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Contract killing

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Title: Contract killing  
Author: World Heritage Encyclopedia
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Subject: Penose, Assassination, WikiProject Sociology/Cleanup listing, Abe Reles, Proxy murder
Collection: Assassins, Contract Killers, Gangland Warfare Tactics, Organized Crime Activity
Publisher: World Heritage Encyclopedia

Contract killing

Contract killing is a form of murder in which one party hires another party to kill a target individual or group of people. It involves an illegal agreement between two or more parties in which one party agrees to kill the target in exchange for some form of payment, monetary or otherwise. Either party may be a person, group, or an organization.

Throughout history, contract killing has been associated with vendettas. For example, in recent United States history, the gang Murder, Inc. committed hundreds of murders on behalf of the National Crime Syndicate.

Contract killing provides the hiring party with the advantage of not having to be directly involved in the killing. This makes it more difficult to connect said party with the murder and decreases the likelihood of establishing guilt for the committed murder, because the hiring party did not commit the murder; they only enabled it to happen. It is also often used by parties who do not have the ability to carry the killing themselves, such as a spouse contracting the murder of their partner.[1]


  • Legal issues 1
  • Statistics 2
  • Notable cases 3
    • Hitmen 3.1
    • Victims 3.2
    • Employers 3.3
  • In fiction 4
  • See also 5
  • References 6
  • External links 7

Legal issues

In the United States, the United Kingdom, and many other countries, a contract to kill a person is void, meaning that it is not legally enforceable. Any contract to commit an indictable offense is not enforceable. Thus, if a hitman takes the money but then fails or refuses to perform, the customer cannot sue for specific performance or for damages for breach of contract. Conversely, if the hitman performs the killing as promised but the customer refuses to pay, the hitman cannot sue the customer for monetary damages.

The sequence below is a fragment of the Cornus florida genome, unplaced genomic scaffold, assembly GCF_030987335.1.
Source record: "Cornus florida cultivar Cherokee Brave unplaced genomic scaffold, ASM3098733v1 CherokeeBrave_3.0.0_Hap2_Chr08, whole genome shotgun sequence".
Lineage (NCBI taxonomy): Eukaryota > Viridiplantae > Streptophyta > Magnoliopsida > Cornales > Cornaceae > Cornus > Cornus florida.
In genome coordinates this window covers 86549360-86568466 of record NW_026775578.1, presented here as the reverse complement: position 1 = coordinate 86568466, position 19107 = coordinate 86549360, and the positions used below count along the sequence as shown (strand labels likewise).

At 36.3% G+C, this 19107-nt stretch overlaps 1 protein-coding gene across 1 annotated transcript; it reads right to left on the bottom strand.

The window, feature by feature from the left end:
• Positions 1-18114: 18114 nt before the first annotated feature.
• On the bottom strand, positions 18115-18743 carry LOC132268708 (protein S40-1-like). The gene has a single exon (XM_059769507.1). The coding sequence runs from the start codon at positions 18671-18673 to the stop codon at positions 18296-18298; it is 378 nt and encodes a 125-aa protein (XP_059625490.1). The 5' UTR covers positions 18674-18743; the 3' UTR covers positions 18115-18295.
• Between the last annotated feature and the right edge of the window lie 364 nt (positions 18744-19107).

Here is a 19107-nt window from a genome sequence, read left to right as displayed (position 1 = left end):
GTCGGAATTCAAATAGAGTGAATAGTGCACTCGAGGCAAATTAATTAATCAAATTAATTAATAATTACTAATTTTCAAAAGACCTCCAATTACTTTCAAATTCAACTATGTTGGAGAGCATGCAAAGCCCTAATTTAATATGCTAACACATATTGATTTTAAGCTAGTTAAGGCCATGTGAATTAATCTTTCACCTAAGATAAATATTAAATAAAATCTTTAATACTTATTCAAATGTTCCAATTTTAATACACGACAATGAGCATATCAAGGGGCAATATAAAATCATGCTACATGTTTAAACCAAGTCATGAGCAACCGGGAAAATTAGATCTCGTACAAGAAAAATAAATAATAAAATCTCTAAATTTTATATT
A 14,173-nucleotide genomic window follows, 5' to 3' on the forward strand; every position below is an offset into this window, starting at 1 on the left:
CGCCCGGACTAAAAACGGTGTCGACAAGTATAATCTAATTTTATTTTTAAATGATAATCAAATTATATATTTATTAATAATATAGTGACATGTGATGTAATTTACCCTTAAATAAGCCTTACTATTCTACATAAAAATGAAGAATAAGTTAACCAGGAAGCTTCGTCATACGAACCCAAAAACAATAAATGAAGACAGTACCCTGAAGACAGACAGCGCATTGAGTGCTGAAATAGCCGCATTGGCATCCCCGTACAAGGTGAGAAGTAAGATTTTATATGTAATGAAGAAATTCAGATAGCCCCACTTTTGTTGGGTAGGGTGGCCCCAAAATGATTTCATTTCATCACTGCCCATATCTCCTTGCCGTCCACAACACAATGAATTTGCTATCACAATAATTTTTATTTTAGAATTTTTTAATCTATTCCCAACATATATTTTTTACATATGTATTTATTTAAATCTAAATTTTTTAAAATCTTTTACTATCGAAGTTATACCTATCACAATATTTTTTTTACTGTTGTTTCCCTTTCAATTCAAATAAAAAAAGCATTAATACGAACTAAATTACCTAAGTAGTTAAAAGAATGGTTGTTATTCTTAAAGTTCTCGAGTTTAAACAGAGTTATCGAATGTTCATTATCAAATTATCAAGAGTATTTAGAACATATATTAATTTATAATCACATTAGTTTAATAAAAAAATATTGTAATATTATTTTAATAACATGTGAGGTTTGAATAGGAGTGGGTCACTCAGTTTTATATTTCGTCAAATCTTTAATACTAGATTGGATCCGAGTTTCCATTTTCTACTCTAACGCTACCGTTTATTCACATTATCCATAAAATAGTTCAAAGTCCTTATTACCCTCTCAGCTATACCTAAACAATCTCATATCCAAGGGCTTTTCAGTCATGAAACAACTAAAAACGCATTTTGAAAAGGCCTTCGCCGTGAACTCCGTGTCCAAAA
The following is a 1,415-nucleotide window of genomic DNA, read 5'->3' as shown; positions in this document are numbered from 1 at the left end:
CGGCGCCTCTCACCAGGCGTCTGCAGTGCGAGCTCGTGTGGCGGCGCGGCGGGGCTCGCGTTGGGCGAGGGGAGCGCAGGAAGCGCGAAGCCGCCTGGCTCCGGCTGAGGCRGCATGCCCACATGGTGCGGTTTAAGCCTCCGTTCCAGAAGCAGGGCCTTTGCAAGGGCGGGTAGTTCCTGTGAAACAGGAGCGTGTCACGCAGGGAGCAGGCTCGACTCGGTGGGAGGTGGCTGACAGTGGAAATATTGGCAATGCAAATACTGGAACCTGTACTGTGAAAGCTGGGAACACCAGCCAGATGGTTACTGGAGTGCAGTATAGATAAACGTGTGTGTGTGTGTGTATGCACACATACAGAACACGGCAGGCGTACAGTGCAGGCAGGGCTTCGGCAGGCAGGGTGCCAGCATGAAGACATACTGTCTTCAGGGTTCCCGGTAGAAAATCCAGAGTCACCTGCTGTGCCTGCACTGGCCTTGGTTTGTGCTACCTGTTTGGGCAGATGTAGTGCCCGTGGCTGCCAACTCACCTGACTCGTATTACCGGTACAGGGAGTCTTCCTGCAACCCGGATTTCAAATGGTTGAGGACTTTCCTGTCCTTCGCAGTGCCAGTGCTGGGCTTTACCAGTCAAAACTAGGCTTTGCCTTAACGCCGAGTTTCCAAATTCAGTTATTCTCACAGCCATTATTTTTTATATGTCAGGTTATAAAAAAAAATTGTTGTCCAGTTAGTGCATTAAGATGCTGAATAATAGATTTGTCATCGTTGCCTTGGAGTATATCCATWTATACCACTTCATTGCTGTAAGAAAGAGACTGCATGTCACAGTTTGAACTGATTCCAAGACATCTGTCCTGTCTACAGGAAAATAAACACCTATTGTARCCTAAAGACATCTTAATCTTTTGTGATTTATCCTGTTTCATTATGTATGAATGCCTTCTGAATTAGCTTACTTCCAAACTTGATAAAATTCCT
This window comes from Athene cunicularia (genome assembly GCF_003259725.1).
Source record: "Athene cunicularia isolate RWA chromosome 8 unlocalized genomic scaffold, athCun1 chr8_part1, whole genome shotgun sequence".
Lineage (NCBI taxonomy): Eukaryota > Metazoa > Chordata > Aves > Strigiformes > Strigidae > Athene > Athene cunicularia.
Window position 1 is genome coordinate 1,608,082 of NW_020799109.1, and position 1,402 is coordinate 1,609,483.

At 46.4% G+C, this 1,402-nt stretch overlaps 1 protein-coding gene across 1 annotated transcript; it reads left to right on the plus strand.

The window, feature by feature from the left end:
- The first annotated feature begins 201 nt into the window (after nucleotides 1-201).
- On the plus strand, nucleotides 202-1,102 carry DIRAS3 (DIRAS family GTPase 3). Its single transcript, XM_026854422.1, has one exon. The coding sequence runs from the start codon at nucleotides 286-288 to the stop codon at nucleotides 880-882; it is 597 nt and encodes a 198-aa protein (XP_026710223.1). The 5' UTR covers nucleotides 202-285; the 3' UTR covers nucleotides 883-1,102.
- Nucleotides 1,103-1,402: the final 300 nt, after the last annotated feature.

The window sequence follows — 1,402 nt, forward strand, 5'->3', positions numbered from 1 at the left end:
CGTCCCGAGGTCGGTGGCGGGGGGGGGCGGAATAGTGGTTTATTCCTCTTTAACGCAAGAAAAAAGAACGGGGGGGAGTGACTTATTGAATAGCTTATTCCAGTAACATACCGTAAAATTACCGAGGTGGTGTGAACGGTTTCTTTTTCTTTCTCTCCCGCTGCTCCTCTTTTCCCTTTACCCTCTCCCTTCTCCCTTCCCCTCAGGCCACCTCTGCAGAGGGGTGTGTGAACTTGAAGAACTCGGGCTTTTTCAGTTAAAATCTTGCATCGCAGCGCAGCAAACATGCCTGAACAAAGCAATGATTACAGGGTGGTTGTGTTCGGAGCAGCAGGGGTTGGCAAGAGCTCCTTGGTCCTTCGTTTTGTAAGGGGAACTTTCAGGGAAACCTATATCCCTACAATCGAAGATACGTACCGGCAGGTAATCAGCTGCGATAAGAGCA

Furthermore, both the actual killer and the person who paid the killer can be found guilty of murder. Indeed, the acts of merely negotiating and paying for a contract killing (that is never actually carried out) are themselves punishable as attempted murder, as they constitute the "substantial step" towards a crime which are essential for imposing liability for an attempted crime.

In some U.S. jurisdictions with capital punishment, a contract killing may be a special circumstance that allows for the contractor as well as the killer to receive the death penalty.


A study by the Australian Institute of Criminology of 162 attempted or actual contract murders in Australia between 1989 and 2002 indicated that the most common reason for murder-for-hire was insurance policies payouts. The study also found that the average payment for a "hit" was $15,000 and that the most commonly used weapons were firearms. Contract killings accounted for 2% of murders in Australia during that time period.[2] Contract killings also make up a relatively similar percentage of all killings elsewhere. For example, they made up about 5% of all murders in Scotland from 1993 to 2002.[3] According to America's Most Wanted, Walker County, Alabama is the #1 place in America to hire a hitman.

Notable cases


Mad Dog Coll leaving homicide court surrounded by police officers, 1931



In fiction

See also


  1. ^ The Canadian Press (2013-01-23). "Ex-husband in hit-man case says courts were wrong - Nova Scotia - CBC News". Retrieved 2013-02-07. 
  2. ^
  3. ^ Government of Scotland:
  4. ^ CBC News 
  5. ^ Boyle, Robert H. (4 June 1973). "End Of A Bloody Bad Show". Sports Illustrated. Retrieved 21 March 2013. 
  6. ^ "Mob Boss John Gotti Is Dead". The Smoking Gun. June 10, 2002. Retrieved May 10, 2015. 
  • Nothing Personal, a television documentary series that focuses on stories of contract killings.

External links

  • Murder-for-Hire: Web Hits of a Deadly Kind (FBI)
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